February 5, 2019 by David Kennedy
OTTAWA—For nearly two decades there have been few reasons, or free moments, for the Canadian construction industry to take a breath. But the inertia of strong demand that’s driven the industry forward, particularly since the 2008 downturn, is now losing momentum, according to the latest industry forecast from BuildForce Canada.
The research organization said it expects the construction labour force and industry building activity to plateau following 2020 as residential building slows. Work in the non-residential segment, particularly on new infrastructure and energy projects, will pick up some of the slack, ensuring overall building activity remains strong, but not enough to sustain the growth levels the market has enjoyed over much of the past 20 years.
“Following about two decades of almost uninterrupted expansion during which the construction labour force doubled, Canada’s construction sector has entered a new period of slower growth,” the report says.
BuildForce, which primarily tracks the construction labour market, predicts a five-year slowdown in residential building between 2019 and 2023, before population growth is able to reignite the segment. Non-residential building, bucks this trend in certain provinces, but faces challenges in others.
PROVINCE TO PROVINCE
In B.C., where 1.8 per cent workforce growth is predicted over the next five years, BuildForce points to ongoing work at the Site C hydro project, as well as upcoming construction on the long-troubled Trans Mountain Pipeline expansion and new $40 billion LNG Canada export terminal as some of the province’s main drivers.
It also notes infrastructure work, such as public transit projects, the expansion of the Vancouver International Airport and the Pattullo bridge replacement project as growth drivers. Between 2024 and 2028, BuildForce anticipates B.C.’s construction labour force will increase by 7.5 per cent.
Multiple light rail transit projects and two nuclear power plant refurbishments are expected to keep Ontario churning over the next 10 years, BuildForce’s executive director Bill Ferreira, said. “Ontario also continues to grapple with record levels of construction project activity and recruiting challenges. However, labour demands are projected to plateau or recede in most other provinces.” Despite the continued activity, the forecast shows the province’s workforce declining by one per cent between 2019 and 2023 before jumping by 3.4 per cent the following five years.
NEWFOUNDLAND AND LABRADOR
On the opposite side of the spectrum, the industry-led research organization predicts significant trouble for construction in Newfoundland and Labrador. Labour demands will drop 29 per cent over the next five years and another 8.1 per cent between 2024 and 2028. The wind down at the Muskrat Falls construction site is one of the of the main causes of the expected decline. BuildForce added that it will take the emergence of several new big ticket projects to avoid the slowdown.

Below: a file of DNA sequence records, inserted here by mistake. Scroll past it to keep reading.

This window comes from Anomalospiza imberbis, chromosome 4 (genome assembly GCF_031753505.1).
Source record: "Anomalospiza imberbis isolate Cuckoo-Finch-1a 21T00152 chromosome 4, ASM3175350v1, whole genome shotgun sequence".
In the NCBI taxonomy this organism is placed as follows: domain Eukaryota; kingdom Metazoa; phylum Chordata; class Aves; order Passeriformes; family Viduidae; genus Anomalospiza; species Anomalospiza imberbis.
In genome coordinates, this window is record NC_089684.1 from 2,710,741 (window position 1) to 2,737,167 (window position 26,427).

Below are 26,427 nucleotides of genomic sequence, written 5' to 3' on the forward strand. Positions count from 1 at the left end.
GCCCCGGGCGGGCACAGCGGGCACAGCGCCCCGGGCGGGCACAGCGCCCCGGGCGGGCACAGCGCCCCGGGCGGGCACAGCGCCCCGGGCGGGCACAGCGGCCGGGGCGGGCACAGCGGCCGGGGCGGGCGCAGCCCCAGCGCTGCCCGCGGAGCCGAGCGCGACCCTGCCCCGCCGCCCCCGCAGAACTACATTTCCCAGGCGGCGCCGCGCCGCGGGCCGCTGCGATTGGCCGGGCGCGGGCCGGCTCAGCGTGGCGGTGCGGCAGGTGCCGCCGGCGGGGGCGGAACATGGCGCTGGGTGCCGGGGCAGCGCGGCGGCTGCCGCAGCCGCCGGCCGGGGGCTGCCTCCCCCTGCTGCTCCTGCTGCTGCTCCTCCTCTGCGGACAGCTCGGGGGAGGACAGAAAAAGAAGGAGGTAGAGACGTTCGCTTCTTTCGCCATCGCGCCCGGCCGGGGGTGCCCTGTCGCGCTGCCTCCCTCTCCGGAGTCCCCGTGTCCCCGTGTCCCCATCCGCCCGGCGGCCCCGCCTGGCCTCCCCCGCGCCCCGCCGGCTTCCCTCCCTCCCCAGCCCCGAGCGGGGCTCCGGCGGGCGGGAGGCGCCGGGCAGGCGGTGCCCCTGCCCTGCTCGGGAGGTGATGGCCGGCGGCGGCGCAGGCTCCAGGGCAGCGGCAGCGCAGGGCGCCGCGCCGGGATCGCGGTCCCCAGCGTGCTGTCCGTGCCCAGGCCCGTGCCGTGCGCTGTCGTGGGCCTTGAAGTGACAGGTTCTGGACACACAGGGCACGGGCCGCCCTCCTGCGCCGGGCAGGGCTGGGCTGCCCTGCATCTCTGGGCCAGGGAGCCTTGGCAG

Elsewhere in Atlantic Canada, the situation is more positive. The New Brunswick labour market is expected to remain essentially flat over the next decade. Similarly, Nova Scotia will see little change from 2019 to 2028, but spending trends point to a loss of 3.9 per cent of jobs over the next five years before a recovery and a 2.6 per cent expansion from 2024 on. Prince Edward Island, meanwhile, is getting set for its “busiest construction season ever” in 2019, BuildForce says. The small province is expected to add 12.8 per cent to its construction workforce between 2019 and 2023, but will then fall back to Earth, shedding 3.3 per cent of positions over the following five years.
More balance is forecast for Quebec, where both public and private building is expected. Montreal’s Réseau express métropolitain, a transit systems partially funded by the private sector, is among the most prominent projects now underway in the province, but investments in other more conventional public infrastructure such as roads, hospitals and schools are also expected to keep workers across the province busy. Quebec’s construction workforce is poised to decline 0.7 per cent through 2023 before returning to steady growth and adding 3.6 per cent between 2024 and 2028.
In Manitoba, the end of one major infrastructure project will make way for another. As work on the Keeyask hydroelectric dam nears completion, construction on a flood channel between Lake Manitoba and Lake St. Martin flood channel will absorb some of the workforce. Enbridge’s Line 3 pipeline replacement will also help make up for some of the losses following the Keeyask project, though not all of them, BuildForce says. The province will see its construction workforce decline 8.1 per cent in the next five years before recovering 3.5 per cent in the latter five.
Next door, the slowdown in resource expansion will also decelerate construction in Saskatchewan, though the construction workforce in the province is expected to grow in both halves of the 10-year period. The report credits new mining and utility projects forecast to begin after 2020 for anticipated growth of 2.2 per cent between 2019 and 2023. 0.9 per cent growth is expected the following five years.
As is the case is in many Canadian regions, Alberta also faces a modest construction labour decline over the next five years. The province’s workforce will slide 0.3 per cent between 2019 and 2023, but will recover to the tune of 10.2 per cent between 2024 and 2028. BuildForce pointed to the province’s push to diversify its economy — and the industrial and institutional building construction that will come with that drive — for the relatively flat five-year outlook. Over the longer terms, the research organization says industrial and commercial building construction, plus renewed oilsands activity, will fuel construction across the province.